Whatever you do, don't limit your portfolio to simply examples of mandatory assignments you had to complete for classes. The more examples of your own creative work you can display in your portfolio, the better.

Working as an Assistant to Open Doors

A great way to gain career experience in creative fields can be in the form of working as an assistant to a creative professional. If you demonstrate strong aptitude ability and a willingness to learn, you may be fortunate enough to earn gain more responsibilities while working under the professional, and eventually get a chance to showcase your designs and creations as you gain more experience.






Factors that Can Influence Your Future Earnings

The salary you could earn as a fine arts graduate depends on what career you pursue. For example, if you go on to become an exhibit designer, your earnings may be different, for better or for worse, from what you would earn if you choose to become a music critic. Other factors that have an effect on your earnings include:

• Your level of education (such as if you went on to graduate studies)

• The industry in which you find work

• The size and type of your employer

• The region in which you work

• Other work experience you may have accrued

• Other skills you may have



Some Actual Salary Figures for Fine Arts Graduates

Salaries in Ontario: According to a salary survey in 2011 conducted by the Ontario Council of Universities, $34,653 CAD is the average salary earned by  graduates in Fine and Applied Arts programs, 2 years after graduating from Ontario universities in 2008. Unfortunately, similar statistics for other Canadian provinces and the United States cannot be found from reputable sources, nor can more recent statistics.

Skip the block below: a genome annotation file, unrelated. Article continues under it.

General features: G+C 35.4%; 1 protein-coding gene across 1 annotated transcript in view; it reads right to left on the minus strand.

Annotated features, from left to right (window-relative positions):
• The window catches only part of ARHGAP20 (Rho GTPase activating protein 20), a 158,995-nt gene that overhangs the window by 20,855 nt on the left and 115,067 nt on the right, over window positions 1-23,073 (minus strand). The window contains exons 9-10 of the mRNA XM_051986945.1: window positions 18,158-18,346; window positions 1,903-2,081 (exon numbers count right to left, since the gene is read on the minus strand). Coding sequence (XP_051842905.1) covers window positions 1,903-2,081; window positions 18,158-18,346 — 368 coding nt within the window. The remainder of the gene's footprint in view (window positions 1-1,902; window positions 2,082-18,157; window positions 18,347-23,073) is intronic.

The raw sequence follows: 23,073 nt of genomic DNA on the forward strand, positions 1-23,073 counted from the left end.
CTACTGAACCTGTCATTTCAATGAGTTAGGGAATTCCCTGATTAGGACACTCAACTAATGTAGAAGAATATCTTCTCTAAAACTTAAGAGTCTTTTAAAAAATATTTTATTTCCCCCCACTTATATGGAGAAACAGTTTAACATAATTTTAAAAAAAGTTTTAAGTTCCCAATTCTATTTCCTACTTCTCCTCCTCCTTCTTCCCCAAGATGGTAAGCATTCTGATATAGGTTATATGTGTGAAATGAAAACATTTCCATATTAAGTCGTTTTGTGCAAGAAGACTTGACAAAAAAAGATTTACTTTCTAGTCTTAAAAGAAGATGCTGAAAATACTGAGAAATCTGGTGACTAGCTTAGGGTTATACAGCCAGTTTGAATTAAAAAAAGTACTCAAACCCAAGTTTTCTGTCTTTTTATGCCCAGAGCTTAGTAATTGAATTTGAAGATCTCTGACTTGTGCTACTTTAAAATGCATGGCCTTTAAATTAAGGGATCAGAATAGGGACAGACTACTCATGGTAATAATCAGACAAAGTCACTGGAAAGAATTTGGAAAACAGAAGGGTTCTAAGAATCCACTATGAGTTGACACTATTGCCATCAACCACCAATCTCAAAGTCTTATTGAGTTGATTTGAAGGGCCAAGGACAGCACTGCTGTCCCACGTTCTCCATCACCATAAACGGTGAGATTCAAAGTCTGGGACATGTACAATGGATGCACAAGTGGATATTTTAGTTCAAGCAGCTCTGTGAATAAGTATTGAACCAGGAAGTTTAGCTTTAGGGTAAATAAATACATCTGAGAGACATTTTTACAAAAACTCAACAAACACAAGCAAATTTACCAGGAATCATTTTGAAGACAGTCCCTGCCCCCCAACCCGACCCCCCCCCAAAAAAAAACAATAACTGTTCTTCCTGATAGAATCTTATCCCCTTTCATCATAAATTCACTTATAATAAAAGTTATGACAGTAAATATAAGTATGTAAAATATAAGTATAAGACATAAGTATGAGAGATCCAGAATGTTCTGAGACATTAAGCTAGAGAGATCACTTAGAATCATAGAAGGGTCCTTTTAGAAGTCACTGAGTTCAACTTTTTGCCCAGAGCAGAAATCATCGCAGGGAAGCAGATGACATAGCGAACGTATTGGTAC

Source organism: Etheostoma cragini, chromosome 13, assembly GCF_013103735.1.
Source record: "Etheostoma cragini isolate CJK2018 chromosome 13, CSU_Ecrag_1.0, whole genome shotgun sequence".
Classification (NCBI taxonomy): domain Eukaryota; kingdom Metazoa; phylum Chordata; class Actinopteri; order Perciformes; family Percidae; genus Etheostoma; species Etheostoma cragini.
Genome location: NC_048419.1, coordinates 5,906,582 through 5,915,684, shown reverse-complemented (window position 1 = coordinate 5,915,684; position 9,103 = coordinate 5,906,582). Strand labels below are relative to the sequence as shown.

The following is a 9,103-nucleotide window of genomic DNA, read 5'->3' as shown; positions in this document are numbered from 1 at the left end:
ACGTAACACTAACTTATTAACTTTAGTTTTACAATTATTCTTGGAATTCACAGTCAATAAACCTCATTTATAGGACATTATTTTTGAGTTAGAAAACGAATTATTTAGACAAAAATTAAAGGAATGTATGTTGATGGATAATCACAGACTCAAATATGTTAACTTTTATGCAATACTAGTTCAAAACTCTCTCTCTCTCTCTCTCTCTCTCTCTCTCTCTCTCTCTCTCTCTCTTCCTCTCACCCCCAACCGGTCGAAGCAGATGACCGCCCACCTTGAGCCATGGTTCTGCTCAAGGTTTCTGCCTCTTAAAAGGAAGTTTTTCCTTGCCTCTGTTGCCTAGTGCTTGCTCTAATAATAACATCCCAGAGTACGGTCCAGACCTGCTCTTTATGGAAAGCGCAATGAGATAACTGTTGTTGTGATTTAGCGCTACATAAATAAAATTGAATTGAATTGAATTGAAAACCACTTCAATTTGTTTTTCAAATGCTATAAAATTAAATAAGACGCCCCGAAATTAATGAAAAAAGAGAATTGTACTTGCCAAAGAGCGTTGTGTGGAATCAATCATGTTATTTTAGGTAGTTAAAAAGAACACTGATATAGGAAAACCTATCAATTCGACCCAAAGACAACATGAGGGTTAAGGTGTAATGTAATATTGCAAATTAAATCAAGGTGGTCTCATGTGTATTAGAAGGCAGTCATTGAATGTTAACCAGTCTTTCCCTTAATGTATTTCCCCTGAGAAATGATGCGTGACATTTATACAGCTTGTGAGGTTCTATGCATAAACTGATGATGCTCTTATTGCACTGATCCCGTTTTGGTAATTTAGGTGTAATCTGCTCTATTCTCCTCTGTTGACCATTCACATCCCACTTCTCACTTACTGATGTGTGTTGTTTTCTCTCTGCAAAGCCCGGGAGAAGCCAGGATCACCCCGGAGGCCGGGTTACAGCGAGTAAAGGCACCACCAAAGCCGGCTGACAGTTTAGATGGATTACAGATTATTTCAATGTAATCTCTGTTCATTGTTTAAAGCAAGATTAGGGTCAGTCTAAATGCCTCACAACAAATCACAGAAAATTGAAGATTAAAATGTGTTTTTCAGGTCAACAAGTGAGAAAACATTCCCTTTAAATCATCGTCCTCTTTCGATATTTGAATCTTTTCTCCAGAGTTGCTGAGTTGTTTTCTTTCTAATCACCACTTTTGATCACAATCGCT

Success Tip: To get a better idea of what you could earn, click on some of the career fields listed above, in the "Career Guides: Directly Related to a Fine Arts Degree" section. It is more accurate (although still not perfect) to estimate your potential future salary based on the career field you plan on pursuing, rather than by your general degree.


What you can do with a fine arts degree


Fine Arts Scholarships

Help yourself pay for tuition by finding a scholarship from our database that's specifically for students in a fine arts degree program.

Success Tip: Be sure to apply for any and all scholarships for which you qualify, as there are millions of dollars of scholarships in Canada and the United States that go unused every year due to a lack of applicants.